If the SAPS find your vehicle, it’s important to remember that the process doesn’t just end there. The is a specific procedure that needs to be followed for a successful reinstatement of the stolen vehicle and insurance claims.
According to Law for All’s managing director, Adv. Jackie Nagtegaal, if the hijackers are caught you may have to identify them and, if the National Prosecuting Authority (NPA) decides to prosecute, be a witness in court.
Nagtegaal says: “This won’t cost a cent, as the Prosecutor is there to assist. Of course, victims can get legal advice from their own lawyer as well, but the lawyer won’t institute legal proceedings”.
Have you ever had your car recovered after you have been hijacked or it has been stolen? Email us and share your stories with us.
What do I do after my vehicle has been recovered?
- The investigating officer in charge of the case will inform you if your car has been retrieved and you will have to go and identify it at the impound facility.
- Once you have positively identified the vehicle, you will have to inform your insurance provider that the car has been found.
- After the investigation has been finalised, the insurer will organise for the car to be taken to the garage/panel beater to get a quote.
- The insurance assessor will compile a report once the repairs quote has been issued.
- Once all the damage to the vehicle has been fixed, you will have to take the vehicle to get police clearance.
- You will have to obtain a printed Request for Police Clearance from a Motor Vehicle Registration office to verify the car’s record.
- The vehicle will officially be deregistered at the license department.
Read our full guide to obtaining a police clearance certificate after your stolen car has been recovered.
Tips for avoiding a hijacking
- About 1-2kms from your house, be extra vigilant; turn off the radio and take in your surroundings.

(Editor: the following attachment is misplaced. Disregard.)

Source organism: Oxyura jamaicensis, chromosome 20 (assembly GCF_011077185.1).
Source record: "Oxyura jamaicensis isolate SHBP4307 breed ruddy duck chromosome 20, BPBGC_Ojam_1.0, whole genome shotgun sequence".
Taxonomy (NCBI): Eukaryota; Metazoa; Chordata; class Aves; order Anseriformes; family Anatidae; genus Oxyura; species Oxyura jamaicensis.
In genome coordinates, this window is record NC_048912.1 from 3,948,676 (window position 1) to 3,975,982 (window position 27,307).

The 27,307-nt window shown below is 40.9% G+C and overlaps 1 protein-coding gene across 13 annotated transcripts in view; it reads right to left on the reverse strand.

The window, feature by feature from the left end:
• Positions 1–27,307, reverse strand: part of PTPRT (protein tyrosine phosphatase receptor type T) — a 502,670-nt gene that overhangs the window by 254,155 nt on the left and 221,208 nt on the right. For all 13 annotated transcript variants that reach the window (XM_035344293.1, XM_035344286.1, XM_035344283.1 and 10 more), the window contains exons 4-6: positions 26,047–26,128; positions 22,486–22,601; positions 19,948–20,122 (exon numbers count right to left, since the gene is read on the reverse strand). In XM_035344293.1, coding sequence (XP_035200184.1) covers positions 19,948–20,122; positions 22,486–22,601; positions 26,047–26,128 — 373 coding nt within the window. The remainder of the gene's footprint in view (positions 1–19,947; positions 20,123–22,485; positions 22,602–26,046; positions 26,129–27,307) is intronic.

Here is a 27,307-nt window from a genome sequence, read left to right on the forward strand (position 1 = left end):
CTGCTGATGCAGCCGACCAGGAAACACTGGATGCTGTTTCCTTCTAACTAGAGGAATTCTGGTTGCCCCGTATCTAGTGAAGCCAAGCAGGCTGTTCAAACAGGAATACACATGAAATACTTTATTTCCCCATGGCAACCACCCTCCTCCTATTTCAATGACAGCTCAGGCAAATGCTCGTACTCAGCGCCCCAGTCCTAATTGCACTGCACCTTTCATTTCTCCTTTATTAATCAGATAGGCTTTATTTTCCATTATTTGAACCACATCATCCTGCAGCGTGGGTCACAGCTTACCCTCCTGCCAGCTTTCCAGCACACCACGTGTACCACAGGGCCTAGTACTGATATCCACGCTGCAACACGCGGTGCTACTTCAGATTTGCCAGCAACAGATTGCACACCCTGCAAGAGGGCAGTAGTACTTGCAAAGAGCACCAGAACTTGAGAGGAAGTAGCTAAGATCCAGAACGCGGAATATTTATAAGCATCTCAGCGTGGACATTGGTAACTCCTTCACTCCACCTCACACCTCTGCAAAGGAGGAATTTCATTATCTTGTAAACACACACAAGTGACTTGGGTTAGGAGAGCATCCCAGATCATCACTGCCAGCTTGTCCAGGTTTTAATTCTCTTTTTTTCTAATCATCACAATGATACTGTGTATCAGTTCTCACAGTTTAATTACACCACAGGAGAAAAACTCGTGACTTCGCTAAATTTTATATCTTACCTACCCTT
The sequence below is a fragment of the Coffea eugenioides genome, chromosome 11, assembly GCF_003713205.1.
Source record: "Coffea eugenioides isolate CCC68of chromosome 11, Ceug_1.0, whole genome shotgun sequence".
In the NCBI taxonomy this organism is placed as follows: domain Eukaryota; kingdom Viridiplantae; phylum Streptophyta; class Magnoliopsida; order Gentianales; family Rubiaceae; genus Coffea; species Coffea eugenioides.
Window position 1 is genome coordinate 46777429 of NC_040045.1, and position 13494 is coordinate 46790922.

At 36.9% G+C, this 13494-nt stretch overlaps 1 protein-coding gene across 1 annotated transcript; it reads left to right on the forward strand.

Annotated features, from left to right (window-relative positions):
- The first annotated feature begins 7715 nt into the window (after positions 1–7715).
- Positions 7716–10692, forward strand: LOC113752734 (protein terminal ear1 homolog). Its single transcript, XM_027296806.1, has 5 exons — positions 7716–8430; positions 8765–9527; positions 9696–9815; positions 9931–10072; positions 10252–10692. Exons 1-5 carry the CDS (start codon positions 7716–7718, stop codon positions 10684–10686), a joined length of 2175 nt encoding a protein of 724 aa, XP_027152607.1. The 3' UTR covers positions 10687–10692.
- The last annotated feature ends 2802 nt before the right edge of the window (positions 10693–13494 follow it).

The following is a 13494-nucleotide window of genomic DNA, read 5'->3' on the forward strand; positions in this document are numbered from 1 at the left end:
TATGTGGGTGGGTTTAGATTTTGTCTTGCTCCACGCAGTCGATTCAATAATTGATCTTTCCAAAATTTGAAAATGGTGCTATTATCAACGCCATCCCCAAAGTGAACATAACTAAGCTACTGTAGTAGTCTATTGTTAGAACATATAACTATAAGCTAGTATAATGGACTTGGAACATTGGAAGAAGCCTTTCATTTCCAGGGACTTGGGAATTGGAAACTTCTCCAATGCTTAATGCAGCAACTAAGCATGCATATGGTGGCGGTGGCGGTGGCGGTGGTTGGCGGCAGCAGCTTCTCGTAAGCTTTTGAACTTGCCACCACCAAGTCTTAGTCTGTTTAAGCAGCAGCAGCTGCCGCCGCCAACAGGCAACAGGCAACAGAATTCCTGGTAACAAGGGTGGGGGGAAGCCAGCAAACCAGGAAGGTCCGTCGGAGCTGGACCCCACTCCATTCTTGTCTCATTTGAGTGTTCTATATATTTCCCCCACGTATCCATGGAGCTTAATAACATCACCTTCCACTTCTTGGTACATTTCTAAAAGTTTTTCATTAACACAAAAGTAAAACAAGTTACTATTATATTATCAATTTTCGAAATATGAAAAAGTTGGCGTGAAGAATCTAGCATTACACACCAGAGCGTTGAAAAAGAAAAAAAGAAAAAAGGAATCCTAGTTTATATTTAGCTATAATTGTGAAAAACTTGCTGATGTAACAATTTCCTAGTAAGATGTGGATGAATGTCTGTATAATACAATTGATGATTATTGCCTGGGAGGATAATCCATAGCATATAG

- As you get closer to your driveway, double check if there are any loiterers or suspicious vehicles hanging around the street.
- If you suspect that you have been followed as you approach your driveway, do not turn into your house- wait and see if they stop following you or alert the authorities.
- If your pets do not greet you in your driveway, consider this a warning sign. The perpetrators may have entered your premises and overpowered the animals.
- Call someone who is likely to be at your house and ask them to double check if the driveway is safe and if they can meet you in the driveway.
- Be extra vigilant in parking lots when leaving the office.
- Lastly, it always better to be safe than sorry, so take the extra time to be vigilant and extremely cautious while driving, and make sure that you have vehicle insurance and a tracker in place to help lessen the impact of a hijacking.
Vehicle tracking company Ctrack has released it hijacking and crime statistics, detailing the hijacking hotspots across South Africa’s biggest cities, and the time of day you’re most vulnerable.
The report is based on data and analytics collected by Ctrack from January through December 2016.
Ctrack found that car and truck hijacking is most common in South Africa’s most populated province, Gauteng, followed by other built up provinces such as KwaZulu Natal and the Western Cape.
The majority of hijackings were likely to occur between 18:00 and 23:59 in Gauteng and KwaZulu-Natal, and between 00:00 and 05:59 in the Western Cape. You are also more likely to be hijacked on a Tuesday.
According to the latest crime statistics report released by the SAPS in September 2016, cases of hijacking have increased significantly across the country.
The most recent crime stats revealed that there were over 14,600 reported car hijackings between 2015 and 2016, up 14.3% from 12,770 cases in the prior period.
Statistically, this shows that 40 cars are hijacked every day in South Africa (versus 35 in 2015), or roughly one car every 36 minutes.